The Centers for Disease and Control Prevention (CDC) is adamantly advising pregnant women to receive COVID-19 vaccination. On Wednesday, the CDC disseminated the urgent advisory. This comes as an increasing number of pregnant women are being infected by the novel coronavirus. According to Dr. Agatha Critchfield from Baptist Health Maternal Fetal Medicine, they are very comfortable in administering the coronavirus vaccine for expecting mothers.
The recommendation is simultaneous with a quarter-million cases of the coronavirus in pregnant women having been recorded. Twenty-two thousand of them were admitted to the hospital. According to the CDC, 161 pregnant women have died from COVID-19. Twenty-two fatalities were reported merely in August.
The advisory is applicable to those who would want children in the future and are making attempts to become pregnant.
Unvaccinated Pregnant Women
Data from hospitals throughout the United States indicate that an estimated 97 percent of pregnant women who were admitted to the hospital with a confirmed case of COVID-19 were not inoculated. The CDC stated that alongside the susceptibilities of serious disease and death for pregnant and newly pregnant women, the virus also puts babies susceptible to preterm birth and intensive care unit (ICU) admission. Stillbirths also transpired.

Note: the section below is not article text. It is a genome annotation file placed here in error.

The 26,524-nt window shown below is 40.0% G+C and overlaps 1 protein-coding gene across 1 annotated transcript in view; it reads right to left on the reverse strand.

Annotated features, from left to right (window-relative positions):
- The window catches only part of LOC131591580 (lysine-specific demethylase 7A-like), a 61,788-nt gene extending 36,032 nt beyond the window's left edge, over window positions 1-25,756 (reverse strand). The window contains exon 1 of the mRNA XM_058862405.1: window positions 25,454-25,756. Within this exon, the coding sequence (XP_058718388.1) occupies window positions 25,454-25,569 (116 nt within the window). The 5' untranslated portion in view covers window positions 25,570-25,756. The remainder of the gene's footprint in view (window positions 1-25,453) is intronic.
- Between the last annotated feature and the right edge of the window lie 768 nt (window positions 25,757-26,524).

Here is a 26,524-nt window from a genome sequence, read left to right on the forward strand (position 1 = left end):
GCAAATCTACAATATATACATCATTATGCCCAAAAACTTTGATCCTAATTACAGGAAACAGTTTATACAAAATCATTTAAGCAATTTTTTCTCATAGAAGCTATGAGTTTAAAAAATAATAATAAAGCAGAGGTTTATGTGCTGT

CDC: Benefits Outweigh Potential Risks
The advisory issued by the CDC indicated it recommends COVID-19 vaccines prior to or amid pregnancy. This is due to the advantages of inoculation surpassing probable risks. The public health agency moved the previous month to officially advice for pregnant women to be administered inoculation. This is a shift from its prior neutral position following its discovery of no increased susceptibility of miscarriage among pregnant woman who have received such vaccine doses.
The CDC said its data displayed merely 31% of pregnant women have been inoculated against the virus. Despite an increased number of pregnant women being currently vaccinated, the CDC remarked its intake of vaccines for pregnant women has been less in contrast to the overall population.
The CDC has already advised pregnant people (including anyone trying to conceive and who was recently pregnant) to get inoculated. Such advisory is in accordance with the recommendation of the Society for Maternal-Fetal Medicine and the American College of Obstetricians and Gynecologists. This CDC’s sounding of the alarm underscores its past recommendation.